“My job, like most others, relies on relationships. My tribe is the people who look at long-term geophysical processes and how people intersect with them. We tend to communicate well out of a shared love for the material.”
Loves the alchemy that occurs between the two sides of her job.
“I like getting dirt under my fingernails and don’t mind scrapes and bruises. I also enjoy getting deeply submersed in books and ideas— the research portion. When you combine those two components, the data becomes a fascinating puzzle.”
Stands in awe of her subject.
“When I am on the rim of a volcano, I get an intense high for months. Each experience is unique and powerful. Especially if you can slip away on your own and feel a moment of quiet. It cannot be properly described in words.”
And then there are the leeches.
“I had to pull them off my ankles in Patagonia. They get through the thickest socks and the bite marks itch for weeks.”
Uses running to learn how to push through discomfort.
“I’ve been a distance runner for many years. The lesson reinforced by long runs is that if you just put one foot in front of the other and push through the discomfort, you will get to where you want to be. It’s all about endurance. I’m a much stronger runner now than at age 21. It’s empowering to see my times getting faster.”
Takes notes the old-fashioned way.
“I love writing field notes by hand in leather-bound notebooks that I can look back at later as personal artifacts. I’ll be able to pull them off the shelf years later and see the rain-soaked pages and smudges of dirt and remember exactly what it felt like at the moment when I wrote. A digital pen allows me to upload my handwritten notes to PDF. Then I’ve got the physical book but also the insurance that I can always access the notes when traveling.”
Gives thanks that she diverged from a set academic path when she was younger.
“I had the chance to support myself, travel, and learn to stand on my own in a very bruising industry. Seeing the different ways that people find their way in the world was more educational than a classroom would have been for me at that age. It also meant that when I decided to return to the sciences, it was something I really wanted but for different reasons than before. I was also more secure in pushing back against disciplinary boundaries that seemed arbitrary and unnecessary.”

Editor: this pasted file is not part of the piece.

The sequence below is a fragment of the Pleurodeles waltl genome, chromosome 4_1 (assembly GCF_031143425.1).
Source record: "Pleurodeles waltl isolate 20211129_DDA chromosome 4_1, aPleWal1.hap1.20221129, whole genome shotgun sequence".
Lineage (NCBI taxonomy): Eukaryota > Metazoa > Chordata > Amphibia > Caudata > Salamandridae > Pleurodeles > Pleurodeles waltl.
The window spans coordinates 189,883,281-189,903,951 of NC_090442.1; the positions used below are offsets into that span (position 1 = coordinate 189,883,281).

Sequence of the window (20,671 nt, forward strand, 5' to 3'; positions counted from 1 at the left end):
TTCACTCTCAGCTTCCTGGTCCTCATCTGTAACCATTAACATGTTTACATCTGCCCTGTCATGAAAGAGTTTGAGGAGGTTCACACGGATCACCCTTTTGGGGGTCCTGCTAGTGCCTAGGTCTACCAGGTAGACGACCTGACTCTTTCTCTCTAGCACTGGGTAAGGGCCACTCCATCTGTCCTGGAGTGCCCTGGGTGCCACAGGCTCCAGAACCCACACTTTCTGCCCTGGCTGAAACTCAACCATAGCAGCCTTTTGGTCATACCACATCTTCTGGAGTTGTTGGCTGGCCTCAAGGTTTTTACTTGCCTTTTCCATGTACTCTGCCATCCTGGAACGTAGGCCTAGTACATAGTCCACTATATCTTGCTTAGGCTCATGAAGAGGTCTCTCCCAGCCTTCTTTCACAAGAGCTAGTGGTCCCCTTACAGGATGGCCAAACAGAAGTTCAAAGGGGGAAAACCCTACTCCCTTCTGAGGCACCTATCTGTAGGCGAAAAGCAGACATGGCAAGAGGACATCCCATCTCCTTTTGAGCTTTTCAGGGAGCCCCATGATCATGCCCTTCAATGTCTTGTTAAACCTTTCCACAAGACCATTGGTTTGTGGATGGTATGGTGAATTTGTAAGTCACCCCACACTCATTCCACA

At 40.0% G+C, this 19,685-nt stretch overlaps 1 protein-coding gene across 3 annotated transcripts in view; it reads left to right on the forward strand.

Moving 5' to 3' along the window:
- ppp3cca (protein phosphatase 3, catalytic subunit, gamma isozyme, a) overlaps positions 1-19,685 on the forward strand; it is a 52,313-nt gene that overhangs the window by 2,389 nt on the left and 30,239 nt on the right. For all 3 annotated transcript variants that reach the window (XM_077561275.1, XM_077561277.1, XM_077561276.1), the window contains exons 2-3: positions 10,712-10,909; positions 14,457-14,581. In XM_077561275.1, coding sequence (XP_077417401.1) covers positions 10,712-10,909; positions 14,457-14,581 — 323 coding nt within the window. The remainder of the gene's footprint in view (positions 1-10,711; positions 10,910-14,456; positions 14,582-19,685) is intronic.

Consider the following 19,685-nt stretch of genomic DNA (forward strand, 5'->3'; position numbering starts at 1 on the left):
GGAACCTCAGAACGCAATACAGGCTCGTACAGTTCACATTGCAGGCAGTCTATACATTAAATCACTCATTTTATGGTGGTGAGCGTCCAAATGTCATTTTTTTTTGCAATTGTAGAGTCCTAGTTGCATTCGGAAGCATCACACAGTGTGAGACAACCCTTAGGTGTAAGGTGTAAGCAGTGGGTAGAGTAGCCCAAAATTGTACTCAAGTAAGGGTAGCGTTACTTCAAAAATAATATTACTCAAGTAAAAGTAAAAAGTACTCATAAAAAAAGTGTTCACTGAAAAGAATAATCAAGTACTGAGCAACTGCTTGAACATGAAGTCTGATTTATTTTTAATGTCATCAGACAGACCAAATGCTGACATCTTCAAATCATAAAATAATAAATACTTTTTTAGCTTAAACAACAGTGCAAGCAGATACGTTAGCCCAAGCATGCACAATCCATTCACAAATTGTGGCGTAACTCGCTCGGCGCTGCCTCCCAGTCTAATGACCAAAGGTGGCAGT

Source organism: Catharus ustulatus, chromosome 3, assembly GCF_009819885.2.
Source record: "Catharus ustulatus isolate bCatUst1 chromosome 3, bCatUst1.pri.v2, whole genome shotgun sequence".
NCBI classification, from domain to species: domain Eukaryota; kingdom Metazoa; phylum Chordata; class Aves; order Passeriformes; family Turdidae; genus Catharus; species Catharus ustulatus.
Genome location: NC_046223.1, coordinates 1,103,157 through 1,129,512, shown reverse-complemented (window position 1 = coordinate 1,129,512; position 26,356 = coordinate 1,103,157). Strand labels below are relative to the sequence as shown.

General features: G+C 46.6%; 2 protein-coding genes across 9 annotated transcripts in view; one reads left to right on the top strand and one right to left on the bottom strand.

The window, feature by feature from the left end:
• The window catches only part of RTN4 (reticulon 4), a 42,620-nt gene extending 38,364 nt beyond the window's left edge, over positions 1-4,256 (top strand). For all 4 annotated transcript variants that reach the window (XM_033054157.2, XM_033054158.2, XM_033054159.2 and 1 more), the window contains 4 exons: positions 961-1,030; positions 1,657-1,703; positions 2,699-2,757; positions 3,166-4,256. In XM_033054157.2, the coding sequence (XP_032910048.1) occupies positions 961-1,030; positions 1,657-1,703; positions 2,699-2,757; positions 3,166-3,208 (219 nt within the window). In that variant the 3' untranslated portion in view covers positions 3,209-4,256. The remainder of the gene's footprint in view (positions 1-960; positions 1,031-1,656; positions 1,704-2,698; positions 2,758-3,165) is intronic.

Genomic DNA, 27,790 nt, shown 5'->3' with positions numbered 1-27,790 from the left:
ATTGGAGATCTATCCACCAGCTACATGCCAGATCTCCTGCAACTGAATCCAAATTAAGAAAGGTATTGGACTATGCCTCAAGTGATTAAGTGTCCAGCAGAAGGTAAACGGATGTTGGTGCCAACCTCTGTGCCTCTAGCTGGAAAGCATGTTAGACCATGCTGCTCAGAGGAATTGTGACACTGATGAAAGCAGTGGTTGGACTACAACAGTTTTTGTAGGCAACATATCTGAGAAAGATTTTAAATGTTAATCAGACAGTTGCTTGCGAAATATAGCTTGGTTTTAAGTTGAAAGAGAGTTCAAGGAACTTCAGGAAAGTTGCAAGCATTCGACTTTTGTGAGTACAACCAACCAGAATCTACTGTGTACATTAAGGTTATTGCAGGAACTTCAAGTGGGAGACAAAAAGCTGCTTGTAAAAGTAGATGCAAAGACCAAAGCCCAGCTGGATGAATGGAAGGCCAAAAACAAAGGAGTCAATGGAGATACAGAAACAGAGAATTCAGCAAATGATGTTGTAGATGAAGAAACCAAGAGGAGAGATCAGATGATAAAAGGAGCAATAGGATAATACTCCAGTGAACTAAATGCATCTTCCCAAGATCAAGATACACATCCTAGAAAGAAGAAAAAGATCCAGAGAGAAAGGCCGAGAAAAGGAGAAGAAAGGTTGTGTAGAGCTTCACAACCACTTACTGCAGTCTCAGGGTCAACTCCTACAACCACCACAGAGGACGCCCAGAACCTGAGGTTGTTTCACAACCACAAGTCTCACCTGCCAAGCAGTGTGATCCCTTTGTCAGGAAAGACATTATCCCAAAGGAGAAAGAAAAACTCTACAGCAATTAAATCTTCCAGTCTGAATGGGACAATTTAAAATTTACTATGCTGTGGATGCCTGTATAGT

Keeps adding to an amazing portfolio of workplaces.
“I’ve done fieldwork in Belize, El Salvador, Greece, Hawaii, Papua New Guinea, Panama, and Patagonia. I’ve applied my research interests in Amazonia, Antarctica, Bhutan, China, Iceland, Indonesia, India, Japan, and Peru.
Keeps her priorities in order.
“Glacial retreat and sea level rise are just as dramatic and iconic as volcanic eruptions, but volcanoes are still my first love.”
Ponders her future.
“I would make a fantastic eccentric polymath. I would model myself after Athanasius Kircher, who had himself lowered into Vesuvius to study it during an eruption and who invented things like a vomiting mechanical lobster and a piano made of cats with differently pitched yowls. When not doing that day job, my hobby would be collecting meteorites.”
Hopes to be remembered for the fun things.
“Kindness, of course, mixed with mischief.”